South Asian-American non-profit condemns Atlanta shooting deaths

A vigil and march to remember and honor the eight lives lost Tuesday in Atlanta, Ga., takes place in the Chinatown area of the District of Columbia on Wednesday, March 17, 2021. MUST CREDIT: Photo by Astrid Riecken for The Washington Post

South Asian Americans Leading Together, SAALT, a non-profit which advocates for people from that subcontinent, condemned the March 16, 2021, killing of 8 people in Atlanta, six of them Korean-American women, by a white man.

“This attack is the worst possible outcome of the rise in coronavirus-driven anti-Asian hatred – another mass shooting rooted in white supremacy and goaded by politicians’ xenophobic rhetoric,” SAALT declared in a March 17 press release.

“The incident is a horrific peak in the bigotry we’ve all witnessed over the past year: once again, marginalized working-class immigrants are targeted at a time of global crisis…,” the organization said, a statement that also harkens back to the hate crimes and killings of Indian-Americans and others who looked like Middle Easterners, after 9/11.

“… once again, we witness our nation’s inability to recognize the dominance of gendered white supremacist violence and racism in all of its structures,” SAALT contended.

It strongly criticized the local Atlanta police for not categorizing the mass shooting as a hate crime.

Local law enforcement authorities have given the shooter’s explanation that he was a sex addict taking revenge on massage parlor.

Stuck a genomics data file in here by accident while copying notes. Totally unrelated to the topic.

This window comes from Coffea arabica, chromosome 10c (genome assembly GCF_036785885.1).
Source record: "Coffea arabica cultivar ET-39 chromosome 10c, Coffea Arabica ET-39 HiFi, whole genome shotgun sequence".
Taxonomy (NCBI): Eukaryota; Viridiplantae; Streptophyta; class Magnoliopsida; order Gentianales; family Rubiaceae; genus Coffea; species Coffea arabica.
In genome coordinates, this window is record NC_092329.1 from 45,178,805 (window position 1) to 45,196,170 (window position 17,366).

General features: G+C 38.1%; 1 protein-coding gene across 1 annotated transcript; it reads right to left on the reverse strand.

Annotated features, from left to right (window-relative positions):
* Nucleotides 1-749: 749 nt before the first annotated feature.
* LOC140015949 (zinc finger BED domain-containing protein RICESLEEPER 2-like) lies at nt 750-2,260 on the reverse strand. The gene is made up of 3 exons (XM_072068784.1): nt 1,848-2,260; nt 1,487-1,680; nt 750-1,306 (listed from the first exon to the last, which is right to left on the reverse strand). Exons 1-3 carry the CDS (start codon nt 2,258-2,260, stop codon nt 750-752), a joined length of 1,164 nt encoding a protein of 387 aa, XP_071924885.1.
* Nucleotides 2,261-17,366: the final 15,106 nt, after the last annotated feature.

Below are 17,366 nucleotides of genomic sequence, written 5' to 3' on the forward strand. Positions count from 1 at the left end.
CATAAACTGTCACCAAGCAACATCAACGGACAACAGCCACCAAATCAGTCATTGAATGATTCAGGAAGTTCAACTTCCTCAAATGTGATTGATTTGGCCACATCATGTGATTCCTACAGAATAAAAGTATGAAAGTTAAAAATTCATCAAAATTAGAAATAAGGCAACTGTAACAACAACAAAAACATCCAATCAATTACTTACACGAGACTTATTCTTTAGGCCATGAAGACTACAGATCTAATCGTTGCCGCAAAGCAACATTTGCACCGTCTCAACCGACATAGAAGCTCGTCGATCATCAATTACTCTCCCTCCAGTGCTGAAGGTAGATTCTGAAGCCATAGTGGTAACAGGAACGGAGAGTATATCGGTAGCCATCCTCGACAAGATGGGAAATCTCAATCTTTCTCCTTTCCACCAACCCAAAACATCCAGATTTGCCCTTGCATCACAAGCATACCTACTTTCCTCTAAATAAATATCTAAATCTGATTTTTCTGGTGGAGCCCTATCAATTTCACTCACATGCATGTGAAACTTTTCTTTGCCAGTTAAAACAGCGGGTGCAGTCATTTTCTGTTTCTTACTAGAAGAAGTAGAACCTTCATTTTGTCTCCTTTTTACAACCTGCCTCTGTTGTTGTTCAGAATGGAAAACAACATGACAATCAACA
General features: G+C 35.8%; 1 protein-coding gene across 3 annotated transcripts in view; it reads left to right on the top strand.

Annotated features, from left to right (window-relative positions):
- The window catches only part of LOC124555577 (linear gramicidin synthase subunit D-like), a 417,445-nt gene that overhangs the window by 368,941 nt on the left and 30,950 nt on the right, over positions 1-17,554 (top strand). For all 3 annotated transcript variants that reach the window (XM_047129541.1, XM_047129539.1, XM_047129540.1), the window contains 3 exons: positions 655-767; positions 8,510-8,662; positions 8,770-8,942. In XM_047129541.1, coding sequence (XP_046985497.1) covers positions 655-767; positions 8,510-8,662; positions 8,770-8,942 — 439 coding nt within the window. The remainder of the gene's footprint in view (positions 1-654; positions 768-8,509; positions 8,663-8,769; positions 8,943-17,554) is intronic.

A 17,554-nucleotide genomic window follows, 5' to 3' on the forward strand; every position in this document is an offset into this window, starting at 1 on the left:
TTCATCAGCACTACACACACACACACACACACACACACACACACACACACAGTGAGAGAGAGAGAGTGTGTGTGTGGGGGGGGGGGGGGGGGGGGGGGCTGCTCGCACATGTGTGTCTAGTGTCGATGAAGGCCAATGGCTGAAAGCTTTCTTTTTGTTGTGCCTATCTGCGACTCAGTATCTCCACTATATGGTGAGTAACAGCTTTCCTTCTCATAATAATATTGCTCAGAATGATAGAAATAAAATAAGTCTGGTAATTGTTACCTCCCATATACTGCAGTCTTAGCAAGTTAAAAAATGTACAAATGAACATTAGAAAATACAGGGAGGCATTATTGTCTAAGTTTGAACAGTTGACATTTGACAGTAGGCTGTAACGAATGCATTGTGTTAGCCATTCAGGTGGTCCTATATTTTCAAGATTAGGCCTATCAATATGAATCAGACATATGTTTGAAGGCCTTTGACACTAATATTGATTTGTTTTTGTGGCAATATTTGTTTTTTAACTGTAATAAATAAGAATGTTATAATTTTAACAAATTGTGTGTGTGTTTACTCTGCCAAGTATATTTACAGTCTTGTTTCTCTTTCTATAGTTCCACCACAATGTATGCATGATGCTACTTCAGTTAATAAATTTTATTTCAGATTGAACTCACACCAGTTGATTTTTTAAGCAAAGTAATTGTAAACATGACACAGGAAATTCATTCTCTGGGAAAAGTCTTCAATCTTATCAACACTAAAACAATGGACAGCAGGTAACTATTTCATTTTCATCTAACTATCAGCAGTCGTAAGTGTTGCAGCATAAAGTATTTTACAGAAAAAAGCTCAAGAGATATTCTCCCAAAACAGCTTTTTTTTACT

“Still, local police are not categorizing this mass shooting as a hate crime, nor recognizing the significant role of both race and gender in the shaping of this tragedy,” SAALT said.

“But we must be clear: seven of the eight victims were women; six of the eight victims were Asian American. It is clear the shooter (who has cited “sexual deviance” as his motivation for murder) also had some bias in his targeting, whether explicit or implicit,” SAALT said.

The organization urged AAPIs to question the “embedded anti-Asian rhetoric” and white supremacy.

“Last night’s shooting can only be understood and approached as an act of race‑, class‑, and gender-based sexual violence,” SAALT said.

“Our role in this moment is to both remember the pain of our past community experiences with mass violence, and honor and move towards the point of healing and reparation,” SAALT said.



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